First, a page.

Of the other former favourites, there is both plenty and nothing to write. Bradley Wiggins has been totally honest – last year he came in with unexpected form and got fourth, this year his form has not been there. All he can hope for is a good finish in the final Time Trial.

Cadel Evans – with the Rainbow Jersey of World Champion on his shoulders – rode well early and proudly took Yellow. Then crumbled in what is becoming a rather Aussie way – maybe he and Ricky Ponting can share a beer of sadness together (88 all out when you win the toss – ho ho ho!).

Armstrong in his last ever Tour has been somewhat of a revelation – nice, journo-friendly, even a bit laughing. Once he knew all was gone he rode a fantastic breakaway on Stage 16 in to Pau. Gave his all and reminded us of why we respect him. The stage was won by Pierrick Fedrigo and he gave France their sixth Stage win of the Tour. I can’t remember the last time that happened and with French riders topping King of the Mountains as well.

Tomorrow we go out for the final day in the mountains. This day will certainly decide the Polka Dot Jersey, should also decide the overall winner. Unless something bizarre occurs, Andy Schleck will certainly win the White Jersey (and the stuffed yeti toy) and Alberto Contador will go into the final Time Trial knowing that he will be in Yellow in Paris.

After that we have two days more for Mark. A sprint finish is likely into Bordeaux and of course no matter if the Maillot Jaune is decided, there is the sprint on the Champs Elysees. Who can forget last year’s finish? Renshaw delivering Cav to the line so easily that it was a double Mark finish.

That won’t happen this year, but if Cav can get over the Tourmalet, he’ll fight to the finish. More to prove this year. My guess, and bet, if I were a betting woman, would be that Bernie Eisel will deliver Cav to the line in Paris.

Contador to win. Schleck second. Denny third.

Thor for the Green.

One of the French for KoM.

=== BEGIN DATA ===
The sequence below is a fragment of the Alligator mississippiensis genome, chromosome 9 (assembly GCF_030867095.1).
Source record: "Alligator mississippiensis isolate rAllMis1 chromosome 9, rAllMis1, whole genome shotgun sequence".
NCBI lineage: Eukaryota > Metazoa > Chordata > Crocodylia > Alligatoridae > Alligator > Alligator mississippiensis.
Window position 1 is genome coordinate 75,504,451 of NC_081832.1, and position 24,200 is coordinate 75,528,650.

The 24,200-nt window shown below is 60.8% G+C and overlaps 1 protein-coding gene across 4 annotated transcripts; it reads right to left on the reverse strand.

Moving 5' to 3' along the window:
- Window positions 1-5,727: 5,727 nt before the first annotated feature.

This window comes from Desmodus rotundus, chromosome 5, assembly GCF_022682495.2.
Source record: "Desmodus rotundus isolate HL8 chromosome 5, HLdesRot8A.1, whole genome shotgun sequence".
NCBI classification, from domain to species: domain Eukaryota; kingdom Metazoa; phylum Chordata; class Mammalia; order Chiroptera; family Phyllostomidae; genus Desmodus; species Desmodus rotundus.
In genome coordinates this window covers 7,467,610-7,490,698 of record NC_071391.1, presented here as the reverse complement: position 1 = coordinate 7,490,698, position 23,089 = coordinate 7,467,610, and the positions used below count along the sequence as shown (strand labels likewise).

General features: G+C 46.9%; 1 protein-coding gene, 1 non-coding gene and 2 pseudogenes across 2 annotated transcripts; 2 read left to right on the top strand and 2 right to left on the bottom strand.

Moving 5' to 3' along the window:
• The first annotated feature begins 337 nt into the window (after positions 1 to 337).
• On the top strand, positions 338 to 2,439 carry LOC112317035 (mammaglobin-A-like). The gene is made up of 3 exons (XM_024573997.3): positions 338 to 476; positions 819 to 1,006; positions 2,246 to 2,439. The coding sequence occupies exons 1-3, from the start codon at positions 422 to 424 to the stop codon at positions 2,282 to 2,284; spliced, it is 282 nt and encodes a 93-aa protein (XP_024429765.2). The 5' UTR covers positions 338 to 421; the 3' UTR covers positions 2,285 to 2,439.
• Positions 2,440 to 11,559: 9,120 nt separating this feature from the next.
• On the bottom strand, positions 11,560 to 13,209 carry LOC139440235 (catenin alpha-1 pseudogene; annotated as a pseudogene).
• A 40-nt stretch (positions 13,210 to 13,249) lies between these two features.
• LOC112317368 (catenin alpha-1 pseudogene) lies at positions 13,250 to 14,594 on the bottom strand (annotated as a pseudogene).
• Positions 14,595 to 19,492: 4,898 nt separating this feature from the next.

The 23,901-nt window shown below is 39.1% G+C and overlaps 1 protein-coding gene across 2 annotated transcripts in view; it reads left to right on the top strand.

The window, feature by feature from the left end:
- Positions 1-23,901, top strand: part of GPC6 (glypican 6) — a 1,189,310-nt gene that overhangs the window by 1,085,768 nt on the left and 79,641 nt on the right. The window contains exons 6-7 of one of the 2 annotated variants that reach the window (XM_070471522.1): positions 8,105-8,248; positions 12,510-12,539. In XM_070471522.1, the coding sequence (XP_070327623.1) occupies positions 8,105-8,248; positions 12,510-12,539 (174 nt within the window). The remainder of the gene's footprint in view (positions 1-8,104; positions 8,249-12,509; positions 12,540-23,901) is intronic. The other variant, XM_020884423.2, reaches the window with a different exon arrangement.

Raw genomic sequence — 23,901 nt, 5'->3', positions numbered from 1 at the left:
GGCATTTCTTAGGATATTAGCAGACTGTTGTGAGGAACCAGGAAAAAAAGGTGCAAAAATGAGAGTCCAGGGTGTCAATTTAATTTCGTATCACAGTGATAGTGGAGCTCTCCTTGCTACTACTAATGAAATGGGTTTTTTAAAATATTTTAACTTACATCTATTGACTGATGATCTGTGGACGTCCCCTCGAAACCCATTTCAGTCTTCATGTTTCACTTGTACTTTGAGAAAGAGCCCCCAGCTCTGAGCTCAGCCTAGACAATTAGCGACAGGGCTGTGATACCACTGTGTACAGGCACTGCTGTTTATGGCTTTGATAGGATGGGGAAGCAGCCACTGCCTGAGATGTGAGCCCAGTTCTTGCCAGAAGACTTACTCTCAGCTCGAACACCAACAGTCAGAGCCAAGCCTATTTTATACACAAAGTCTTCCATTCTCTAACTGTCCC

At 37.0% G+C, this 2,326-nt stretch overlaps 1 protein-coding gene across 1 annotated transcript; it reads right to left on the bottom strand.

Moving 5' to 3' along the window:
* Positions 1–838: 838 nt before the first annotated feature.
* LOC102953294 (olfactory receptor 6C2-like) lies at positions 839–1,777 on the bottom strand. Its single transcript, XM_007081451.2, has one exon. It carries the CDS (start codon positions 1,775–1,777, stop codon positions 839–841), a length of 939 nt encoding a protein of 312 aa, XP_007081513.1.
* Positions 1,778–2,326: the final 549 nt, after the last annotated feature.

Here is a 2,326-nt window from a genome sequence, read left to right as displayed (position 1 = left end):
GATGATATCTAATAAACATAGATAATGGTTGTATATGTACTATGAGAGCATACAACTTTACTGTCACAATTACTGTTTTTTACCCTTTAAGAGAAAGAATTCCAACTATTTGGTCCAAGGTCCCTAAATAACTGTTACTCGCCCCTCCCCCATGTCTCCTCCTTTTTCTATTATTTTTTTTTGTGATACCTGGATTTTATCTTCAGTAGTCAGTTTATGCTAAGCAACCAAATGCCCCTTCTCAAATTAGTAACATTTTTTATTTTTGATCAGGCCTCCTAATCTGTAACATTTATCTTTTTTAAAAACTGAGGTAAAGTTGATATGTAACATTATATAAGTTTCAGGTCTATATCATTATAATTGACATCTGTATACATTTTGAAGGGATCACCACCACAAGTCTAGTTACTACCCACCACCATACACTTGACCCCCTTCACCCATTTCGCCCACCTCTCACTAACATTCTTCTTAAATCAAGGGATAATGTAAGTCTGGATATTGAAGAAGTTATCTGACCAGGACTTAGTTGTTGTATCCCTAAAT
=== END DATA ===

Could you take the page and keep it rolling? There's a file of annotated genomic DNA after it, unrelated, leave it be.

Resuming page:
Cav on the Champs.

Tuesday, July 20, 2010

World Cup 2018 - cissethedog

This year’s World Cup has been ok, not great, not rubbish. But I suspect the long term trend is towards a blander, cagier ‘product’. This is not good.

These changes have four main objectives:
  • Feature a wider variety of playing styles
  • More coverage for smaller teams/players
  • Support the referees with technology, but not to burden them with any extra subjective decisions. Make some things simpler, give the attacking team more of the advantage
  • Encourage new approaches to the game

It also accepts the World Cup is set apart from the rest of the football calendar; there should be no problem with it having some unique rules.

Increase WC to 64 teams:

16 groups of four
Six games per group = 96 games in the group stage. Six matches played most days (2 on opening day, 4 on last day of the group stage), no problem with matches played concurrently.

Knockout rounds of 32 – 16 – 8 – 4
Draw for knockout stages comes only after group stage is finished; top teams are seeded (1-8) by the number of goals scored in group stage, top seed gets to chose which runner up it prefers. Seed 1 plays 8 in the next round (2v7, 3v6, 4-5).

Why: more teams, more good & bad, more opportunity for small countries to progress. May make it easier for ‘top’ teams to qualify, therefore allowing more time/scope to develop new systems. Group games can be played in smaller venues. Seeded draw makes for more TV drama, and rewards goalscoring

Group stage points:
1pt for draw, 2pt for win by more than one goal, 3pt for win by 2+ goals

Why: creates more risk/reward

Knockout stage:
Teams reduced by one man if drawing after 90mins. Opposition managers to choose which outfield player to be removed; reduced by a further player after first period of extra time. Then penalties

Why: creates more space, throws up new tactical options

To be used if the ball has crossed the line. Play to carry on as normal, but brought to a halt by 4th referee (off field, watching the video replay) if evidence says ball was in.

Offside: microchips in shoes (& ball) should be able to detect real-time position of players; player onside if his foot is behind the foot of the last man. Again, play until off-field ref says its off (should be <1 style="font-weight: bold;">Scrap the 6-yard box:
keeper takes kick from the line between his posts

Why: limits distance of these kicks

players can take from anywhere within 5 yards of where foul was committed – but no nearer the goal.